Insights into non-Fickian solute transport in carbonates.

Bijeljic B, Mostaghimi P, Blunt MJ - Water Resour Res (2013)

Voxel velocity distributions for Mt Gambier limestone and Estaillades limestone. Mt Gambier limestone has a narrow spread of velocities, while Estaillades limestone has a wide spread of velocities. This results in a different shape of propagators (stagnant concentration regions, elongated mobile tails) and hence the different nature of transport. The lines indicate diffusive cutoffs at Pe = 10, 50, 200, and 700 for which the time taken to traverse a voxel by advection is 100 times longer to that traversed by diffusion for Mt Gambier limestone. The arrow shows that diffusive cutoff decreases with an increase in Pe. The solid line shows the velocity distribution in a single circular tube, representing the homogeneous limit.
© Copyright Policy - open-access
Related In: Results  -  Collection

License
Show All Figures
getmorefigures.php?uid=PMC3814002&req=5

fig10: Voxel velocity distributions for Mt Gambier limestone and Estaillades limestone. Mt Gambier limestone has a narrow spread of velocities, while Estaillades limestone has a wide spread of velocities. This results in a different shape of propagators (stagnant concentration regions, elongated mobile tails) and hence the different nature of transport. The lines indicate diffusive cutoffs at Pe = 10, 50, 200, and 700 for which the time taken to traverse a voxel by advection is 100 times longer to that traversed by diffusion for Mt Gambier limestone. The arrow shows that diffusive cutoff decreases with an increase in Pe. The solid line shows the velocity distribution in a single circular tube, representing the homogeneous limit.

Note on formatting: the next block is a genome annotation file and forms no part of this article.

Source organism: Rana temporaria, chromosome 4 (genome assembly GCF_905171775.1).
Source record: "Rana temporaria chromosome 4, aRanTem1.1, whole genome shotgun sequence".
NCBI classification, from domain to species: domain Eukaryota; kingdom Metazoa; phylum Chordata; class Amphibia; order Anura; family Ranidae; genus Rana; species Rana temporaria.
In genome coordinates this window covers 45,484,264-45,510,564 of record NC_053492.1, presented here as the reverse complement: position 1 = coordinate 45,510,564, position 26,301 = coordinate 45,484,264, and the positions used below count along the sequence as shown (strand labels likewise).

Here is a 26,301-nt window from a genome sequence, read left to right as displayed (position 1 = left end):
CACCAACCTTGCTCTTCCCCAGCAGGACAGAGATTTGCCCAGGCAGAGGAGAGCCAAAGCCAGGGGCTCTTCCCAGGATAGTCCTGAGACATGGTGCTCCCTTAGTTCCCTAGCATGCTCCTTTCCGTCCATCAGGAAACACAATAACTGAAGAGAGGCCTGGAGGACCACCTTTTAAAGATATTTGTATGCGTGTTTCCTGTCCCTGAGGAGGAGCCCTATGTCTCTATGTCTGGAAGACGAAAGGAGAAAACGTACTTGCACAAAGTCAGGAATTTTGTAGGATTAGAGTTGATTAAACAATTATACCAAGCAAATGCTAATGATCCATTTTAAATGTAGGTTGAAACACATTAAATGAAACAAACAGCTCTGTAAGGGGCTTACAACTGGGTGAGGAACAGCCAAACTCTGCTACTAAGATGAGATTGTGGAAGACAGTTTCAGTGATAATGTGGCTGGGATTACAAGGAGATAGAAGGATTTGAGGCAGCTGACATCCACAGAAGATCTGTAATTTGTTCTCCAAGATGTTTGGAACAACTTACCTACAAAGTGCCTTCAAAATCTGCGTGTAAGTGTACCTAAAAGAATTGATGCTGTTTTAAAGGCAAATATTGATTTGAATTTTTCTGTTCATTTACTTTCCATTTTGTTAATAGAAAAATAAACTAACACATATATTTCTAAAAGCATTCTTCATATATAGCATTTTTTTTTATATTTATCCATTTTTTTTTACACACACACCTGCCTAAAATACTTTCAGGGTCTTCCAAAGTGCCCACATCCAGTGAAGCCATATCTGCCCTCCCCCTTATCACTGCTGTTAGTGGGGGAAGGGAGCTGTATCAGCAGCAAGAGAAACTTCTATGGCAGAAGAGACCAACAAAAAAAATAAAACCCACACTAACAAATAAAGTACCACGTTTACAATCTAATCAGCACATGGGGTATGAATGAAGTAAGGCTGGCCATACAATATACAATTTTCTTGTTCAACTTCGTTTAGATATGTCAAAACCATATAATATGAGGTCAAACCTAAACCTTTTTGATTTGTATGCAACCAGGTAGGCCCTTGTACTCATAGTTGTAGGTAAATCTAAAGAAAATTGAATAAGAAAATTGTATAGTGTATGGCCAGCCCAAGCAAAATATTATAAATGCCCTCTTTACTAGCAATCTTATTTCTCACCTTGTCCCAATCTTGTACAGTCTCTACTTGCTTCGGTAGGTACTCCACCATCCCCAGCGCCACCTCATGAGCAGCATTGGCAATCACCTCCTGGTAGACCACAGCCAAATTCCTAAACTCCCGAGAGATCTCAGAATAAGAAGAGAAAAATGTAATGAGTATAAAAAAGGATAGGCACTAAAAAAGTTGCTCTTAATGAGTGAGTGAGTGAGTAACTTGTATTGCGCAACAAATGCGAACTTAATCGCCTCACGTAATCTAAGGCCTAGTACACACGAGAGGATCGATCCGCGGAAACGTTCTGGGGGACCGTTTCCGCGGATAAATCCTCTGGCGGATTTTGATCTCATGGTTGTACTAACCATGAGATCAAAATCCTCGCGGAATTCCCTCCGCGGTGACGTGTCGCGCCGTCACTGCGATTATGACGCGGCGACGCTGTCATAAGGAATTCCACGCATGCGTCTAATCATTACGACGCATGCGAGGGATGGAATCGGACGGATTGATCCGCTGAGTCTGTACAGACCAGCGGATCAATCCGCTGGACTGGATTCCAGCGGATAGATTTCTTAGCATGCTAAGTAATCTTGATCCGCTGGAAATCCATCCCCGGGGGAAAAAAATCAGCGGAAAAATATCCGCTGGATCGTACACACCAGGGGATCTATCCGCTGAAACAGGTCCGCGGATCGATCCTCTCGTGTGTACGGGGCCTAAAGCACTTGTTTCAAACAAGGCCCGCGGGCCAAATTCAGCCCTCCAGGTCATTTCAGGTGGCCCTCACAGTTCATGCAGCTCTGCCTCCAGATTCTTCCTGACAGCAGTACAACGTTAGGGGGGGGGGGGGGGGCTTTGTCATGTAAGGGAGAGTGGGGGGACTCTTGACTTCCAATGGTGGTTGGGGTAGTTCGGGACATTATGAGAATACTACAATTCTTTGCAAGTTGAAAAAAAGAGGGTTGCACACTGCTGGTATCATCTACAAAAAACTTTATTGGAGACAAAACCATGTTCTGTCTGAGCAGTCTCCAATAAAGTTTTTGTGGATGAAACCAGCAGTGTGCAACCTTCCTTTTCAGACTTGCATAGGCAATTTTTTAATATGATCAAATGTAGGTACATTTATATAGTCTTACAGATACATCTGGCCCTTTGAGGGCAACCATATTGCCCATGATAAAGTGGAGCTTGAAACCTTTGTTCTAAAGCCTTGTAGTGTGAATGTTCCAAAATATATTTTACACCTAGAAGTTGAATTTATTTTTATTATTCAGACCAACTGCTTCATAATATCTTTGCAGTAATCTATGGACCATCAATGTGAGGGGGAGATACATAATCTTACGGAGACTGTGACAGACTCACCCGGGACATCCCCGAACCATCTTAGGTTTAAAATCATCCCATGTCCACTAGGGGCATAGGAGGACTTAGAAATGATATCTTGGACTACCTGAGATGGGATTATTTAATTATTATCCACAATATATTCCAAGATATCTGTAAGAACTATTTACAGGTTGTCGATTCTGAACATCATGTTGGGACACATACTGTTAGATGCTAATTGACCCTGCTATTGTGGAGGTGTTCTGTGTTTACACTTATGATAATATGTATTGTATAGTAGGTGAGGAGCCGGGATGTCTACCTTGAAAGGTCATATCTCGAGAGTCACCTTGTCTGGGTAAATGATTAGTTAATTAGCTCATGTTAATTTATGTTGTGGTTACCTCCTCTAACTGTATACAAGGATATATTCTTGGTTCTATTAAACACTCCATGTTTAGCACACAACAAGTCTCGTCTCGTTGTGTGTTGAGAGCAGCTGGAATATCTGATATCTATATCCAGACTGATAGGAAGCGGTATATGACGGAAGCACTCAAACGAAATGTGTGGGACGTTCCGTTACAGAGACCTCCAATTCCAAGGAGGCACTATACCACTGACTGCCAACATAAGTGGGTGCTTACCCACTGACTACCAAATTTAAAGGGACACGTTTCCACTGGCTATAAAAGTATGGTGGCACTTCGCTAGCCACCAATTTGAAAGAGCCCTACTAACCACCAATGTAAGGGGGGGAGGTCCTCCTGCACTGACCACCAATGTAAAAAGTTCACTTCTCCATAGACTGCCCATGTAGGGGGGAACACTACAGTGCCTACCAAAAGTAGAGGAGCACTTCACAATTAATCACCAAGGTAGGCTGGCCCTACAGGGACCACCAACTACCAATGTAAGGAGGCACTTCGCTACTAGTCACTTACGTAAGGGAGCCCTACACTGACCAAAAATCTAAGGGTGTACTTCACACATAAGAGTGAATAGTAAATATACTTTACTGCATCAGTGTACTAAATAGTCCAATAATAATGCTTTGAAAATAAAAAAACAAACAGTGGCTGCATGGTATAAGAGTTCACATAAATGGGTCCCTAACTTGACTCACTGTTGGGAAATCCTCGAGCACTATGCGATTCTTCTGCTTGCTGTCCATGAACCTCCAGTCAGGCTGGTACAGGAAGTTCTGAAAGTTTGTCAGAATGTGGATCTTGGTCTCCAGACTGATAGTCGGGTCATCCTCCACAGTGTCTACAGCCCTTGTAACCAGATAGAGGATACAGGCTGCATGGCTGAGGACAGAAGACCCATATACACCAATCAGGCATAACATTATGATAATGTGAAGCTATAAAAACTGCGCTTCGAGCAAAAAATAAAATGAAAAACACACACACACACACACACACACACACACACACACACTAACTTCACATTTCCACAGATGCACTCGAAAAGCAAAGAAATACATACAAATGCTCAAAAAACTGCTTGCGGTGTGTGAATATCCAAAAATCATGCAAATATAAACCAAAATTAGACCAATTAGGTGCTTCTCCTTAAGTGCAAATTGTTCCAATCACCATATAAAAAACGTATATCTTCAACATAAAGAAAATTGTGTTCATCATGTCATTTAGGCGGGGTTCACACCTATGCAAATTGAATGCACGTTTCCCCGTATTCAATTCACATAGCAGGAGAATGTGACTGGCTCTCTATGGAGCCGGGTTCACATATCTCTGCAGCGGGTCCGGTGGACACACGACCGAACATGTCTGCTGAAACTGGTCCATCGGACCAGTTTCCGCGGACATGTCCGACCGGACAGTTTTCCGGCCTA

Mentions: [36] We can explain the complex non-Fickian transport behavior of propagators described in Figures 9 by looking at the velocity distribution curves in Figure 10. The exemplars taken are Mt Gambier limestone for a narrow spread of velocities and Estaillades limestone for a wide spread. Note that they are different in both low-velocity regions where diffusion is the only mechanism of transport leading to largely immobile solute, and the high-velocity region that produces the elongated tail of fast-moving solute. These characteristics define the nature of transport revealed by the different shapes of the propagators.